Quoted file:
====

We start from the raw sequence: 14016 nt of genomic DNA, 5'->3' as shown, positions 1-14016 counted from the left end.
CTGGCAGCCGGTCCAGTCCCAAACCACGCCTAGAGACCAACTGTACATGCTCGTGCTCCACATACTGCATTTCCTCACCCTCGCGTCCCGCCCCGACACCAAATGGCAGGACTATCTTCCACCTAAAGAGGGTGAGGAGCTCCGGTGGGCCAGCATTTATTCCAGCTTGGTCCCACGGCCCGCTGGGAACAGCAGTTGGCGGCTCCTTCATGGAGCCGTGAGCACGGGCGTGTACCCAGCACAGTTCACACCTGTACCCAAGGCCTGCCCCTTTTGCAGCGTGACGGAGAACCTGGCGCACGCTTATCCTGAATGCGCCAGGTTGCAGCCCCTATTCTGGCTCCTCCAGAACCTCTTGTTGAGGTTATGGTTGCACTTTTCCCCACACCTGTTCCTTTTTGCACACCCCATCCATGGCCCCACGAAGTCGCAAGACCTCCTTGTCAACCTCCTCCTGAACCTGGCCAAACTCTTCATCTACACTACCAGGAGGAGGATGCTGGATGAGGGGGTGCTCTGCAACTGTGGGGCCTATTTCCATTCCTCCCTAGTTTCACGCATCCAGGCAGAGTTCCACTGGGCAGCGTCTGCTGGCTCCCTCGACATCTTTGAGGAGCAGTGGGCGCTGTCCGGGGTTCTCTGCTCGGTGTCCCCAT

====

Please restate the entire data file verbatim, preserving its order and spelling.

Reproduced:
We start from the raw sequence: 14016 nt of genomic DNA, 5'->3' as shown, positions 1-14016 counted from the left end.
CTGGCAGCCGGTCCAGTCCCAAACCACGCCTAGAGACCAACTGTACATGCTCGTGCTCCACATACTGCATTTCCTCACCCTCGCGTCCCGCCCCGACACCAAATGGCAGGACTATCTTCCACCTAAAGAGGGTGAGGAGCTCCGGTGGGCCAGCATTTATTCCAGCTTGGTCCCACGGCCCGCTGGGAACAGCAGTTGGCGGCTCCTTCATGGAGCCGTGAGCACGGGCGTGTACCCAGCACAGTTCACACCTGTACCCAAGGCCTGCCCCTTTTGCAGCGTGACGGAGAACCTGGCGCACGCTTATCCTGAATGCGCCAGGTTGCAGCCCCTATTCTGGCTCCTCCAGAACCTCTTGTTGAGGTTATGGTTGCACTTTTCCCCACACCTGTTCCTTTTTGCACACCCCATCCATGGCCCCACGAAGTCGCAAGACCTCCTTGTCAACCTCCTCCTGAACCTGGCCAAACTCTTCATCTACACTACCAGGAGGAGGATGCTGGATGAGGGGGTGCTCTGCAACTGTGGGGCCTATTTCCATTCCTCCCTAGTTTCACGCATCCAGGCAGAGTTCCACTGGGCAGCGTCTGCTGGCTCCCTCGACATCTTTGAGGAGCAGTGGGCGCTGTCCGGGGTTCTCTGCTCGGTGTCCCCAT